Jellyfish Eyes tells the story of Masashi, a young boy who moves to a sleepy town in the Japanese countryside with his mother in the wake of a natural disaster. After returning home from his new elementary school one day, Masashi discovers a flying jellyfish-like creature whom he befriends and names Kurage-bo. Masashi soon discovers that all his classmates have similarly magical pets, known as F.R.I.E.N.D.s, which are controlled by electronic devices that the children use to battle one another. Despite their playful appearances, however, these F.R.I.E.N.D.s turn out to be part of a sinister plot. (synopsis via First Showing)
Growing up is never easy.
But it becomes exponentially harder when you’re called upon to cope with the sort of stress no child should ever have to face.
And in the case of Masashi, the young protagonist in Jellyfish Eyes, the directorial debut by talented Japanese artist, and lover of bright, vibrant colours, Takashi Murakami, which debuted at Los Angeles County Museum of Art’s Bing Theater in April 2013, it’s a considerable amount of stress indeed.
Forced to leave the only home he has ever known, he finds himself in a so-called “experimental city” where everyone has a F.R.I.E.N.D. of their own, who begin as cute, cuddly creatures but who over time, drawing on the angry energy of the displaced children, grow into something a tad more fearsome.
And of course all hell breaks loose as they run amuck.
As First Showing notes, this is very much a coming-of-age story, an inventive mix of Gremlins and E.T. The Extra Terrestrial, which explores via a wildly imaginative story and gorgeously rendered visuals what it is like to cope with the upending of your much-cherished familiar world and the inevitable cavalcade of emotions that follows in its wake.
And the visuals are fantastically beautiful and enchanting.
They draw on the time-honoured idea that the best way to tackle a difficult subject is to cloak in its appealingly attractive clothes – much like many Scandinavian artists who combine melancholic exploration of the business of being human with upbeat music – and if the trailer is any guide, they succeed in their task, drawing us into what looks like a magical world that hides some very dark secrets.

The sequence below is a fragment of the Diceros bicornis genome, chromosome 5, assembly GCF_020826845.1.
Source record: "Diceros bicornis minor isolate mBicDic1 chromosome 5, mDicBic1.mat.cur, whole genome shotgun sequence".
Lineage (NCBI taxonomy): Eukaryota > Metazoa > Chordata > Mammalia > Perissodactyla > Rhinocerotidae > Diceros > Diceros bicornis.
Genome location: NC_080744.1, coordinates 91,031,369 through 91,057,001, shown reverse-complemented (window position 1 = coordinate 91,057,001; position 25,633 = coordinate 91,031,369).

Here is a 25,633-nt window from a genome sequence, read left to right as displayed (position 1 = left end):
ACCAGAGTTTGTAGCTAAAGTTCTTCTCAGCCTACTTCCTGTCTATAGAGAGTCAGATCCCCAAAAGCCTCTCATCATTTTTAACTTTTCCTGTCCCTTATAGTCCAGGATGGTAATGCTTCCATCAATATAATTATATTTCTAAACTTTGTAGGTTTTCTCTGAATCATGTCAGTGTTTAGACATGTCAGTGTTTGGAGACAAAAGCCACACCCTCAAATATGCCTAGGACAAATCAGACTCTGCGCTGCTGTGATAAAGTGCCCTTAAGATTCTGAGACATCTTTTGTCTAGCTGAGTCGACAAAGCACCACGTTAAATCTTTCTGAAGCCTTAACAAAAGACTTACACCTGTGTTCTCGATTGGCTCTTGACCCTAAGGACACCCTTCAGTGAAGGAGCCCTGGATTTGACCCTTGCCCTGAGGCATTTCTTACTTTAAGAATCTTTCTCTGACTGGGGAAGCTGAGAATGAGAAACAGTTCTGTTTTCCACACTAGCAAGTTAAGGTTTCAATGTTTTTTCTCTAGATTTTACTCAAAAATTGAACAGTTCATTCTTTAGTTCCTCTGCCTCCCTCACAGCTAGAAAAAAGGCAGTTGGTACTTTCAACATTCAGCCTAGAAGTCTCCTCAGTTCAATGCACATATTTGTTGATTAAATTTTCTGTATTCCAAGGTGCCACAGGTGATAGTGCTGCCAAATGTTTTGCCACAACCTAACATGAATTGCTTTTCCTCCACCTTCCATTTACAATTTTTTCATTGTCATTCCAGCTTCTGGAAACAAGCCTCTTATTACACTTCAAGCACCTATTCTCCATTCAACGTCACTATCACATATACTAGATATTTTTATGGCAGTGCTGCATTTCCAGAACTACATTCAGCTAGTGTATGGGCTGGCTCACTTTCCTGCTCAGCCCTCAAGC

This “spoonful of sugar” approach works well for the film which has a passion project for Murakami and his team, and many years in the making as this excerpt from the official Jellyfish Eyes site makes clear:
“The Jellyfish Eyes project began over ten years ago as a full cg animated film but after many twists and turns, it was put on the shelf. It was only after meeting Yoshihiro Nishimura of Nishimura Eizou that it was reborn as a live action feature.”
It’s a project that gained more impetus in the wake of the devastating earthquake and tsunami that struck Japan on May 11, 2011 (this disaster was also touchingly and powerfully handled in the film By Your Side) as Murakami goes on to explain:
“In the wake of 3/11, the damage sustained by Japan runs deep. We must all do our best to emerge from that shadow. It will require connections among people… more to the point, it will require the instinctive ability to spot opportunity and inspire trust.”
It is a breathtakingly beautiful, emotionally poignant film that is both an astonishingly inventive work of art and the carrier of the important message that healing is possible but not without some trauma in the process.
Jellyfish Eyes, which has already enjoyed a successful run at Japanese cinemas in 2013, is gearing up for a series of screenings throughout the USA – details can be found via First Showing – although there is no mention yet of a wider release schedule in USA or Australia.
And check out this video from Nowness where Murakami explains the reaction he hopes Jellyfish Eyes will engender (among other things) …